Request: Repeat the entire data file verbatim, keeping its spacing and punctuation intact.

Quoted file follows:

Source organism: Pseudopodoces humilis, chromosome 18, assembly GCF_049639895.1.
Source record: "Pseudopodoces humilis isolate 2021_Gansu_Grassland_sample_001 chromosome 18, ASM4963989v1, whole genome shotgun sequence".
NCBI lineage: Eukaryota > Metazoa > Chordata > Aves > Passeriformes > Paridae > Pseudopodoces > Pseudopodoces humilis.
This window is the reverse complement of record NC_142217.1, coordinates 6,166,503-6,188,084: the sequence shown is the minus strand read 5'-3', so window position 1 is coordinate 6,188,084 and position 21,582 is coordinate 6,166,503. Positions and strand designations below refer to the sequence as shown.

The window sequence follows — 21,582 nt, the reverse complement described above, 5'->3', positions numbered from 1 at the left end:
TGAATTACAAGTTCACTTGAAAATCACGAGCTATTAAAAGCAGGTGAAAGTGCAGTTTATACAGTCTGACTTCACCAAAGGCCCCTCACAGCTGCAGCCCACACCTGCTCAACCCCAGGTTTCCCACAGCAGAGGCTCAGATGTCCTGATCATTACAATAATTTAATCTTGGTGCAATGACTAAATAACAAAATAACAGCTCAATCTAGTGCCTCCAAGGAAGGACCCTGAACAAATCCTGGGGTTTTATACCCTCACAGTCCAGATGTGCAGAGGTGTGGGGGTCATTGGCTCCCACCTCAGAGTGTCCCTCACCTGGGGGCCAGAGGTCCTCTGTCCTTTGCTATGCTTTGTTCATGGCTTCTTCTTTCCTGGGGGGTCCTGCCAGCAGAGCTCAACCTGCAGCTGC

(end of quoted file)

Source organism: Pseudopodoces humilis, chromosome 18, assembly GCF_049639895.1.
Source record: "Pseudopodoces humilis isolate 2021_Gansu_Grassland_sample_001 chromosome 18, ASM4963989v1, whole genome shotgun sequence".
NCBI lineage: Eukaryota > Metazoa > Chordata > Aves > Passeriformes > Paridae > Pseudopodoces > Pseudopodoces humilis.
This window is the reverse complement of record NC_142217.1, coordinates 6,166,503-6,188,084: the sequence shown is the minus strand read 5'-3', so window position 1 is coordinate 6,188,084 and position 21,582 is coordinate 6,166,503. Positions and strand designations below refer to the sequence as shown.

The window sequence follows — 21,582 nt, the reverse complement described above, 5'->3', positions numbered from 1 at the left end:
TGAATTACAAGTTCACTTGAAAATCACGAGCTATTAAAAGCAGGTGAAAGTGCAGTTTATACAGTCTGACTTCACCAAAGGCCCCTCACAGCTGCAGCCCACACCTGCTCAACCCCAGGTTTCCCACAGCAGAGGCTCAGATGTCCTGATCATTACAATAATTTAATCTTGGTGCAATGACTAAATAACAAAATAACAGCTCAATCTAGTGCCTCCAAGGAAGGACCCTGAACAAATCCTGGGGTTTTATACCCTCACAGTCCAGATGTGCAGAGGTGTGGGGGTCATTGGCTCCCACCTCAGAGTGTCCCTCACCTGGGGGCCAGAGGTCCTCTGTCCTTTGCTATGCTTTGTTCATGGCTTCTTCTTTCCTGGGGGGTCCTGCCAGCAGAGCTCAACCTGCAGCTGC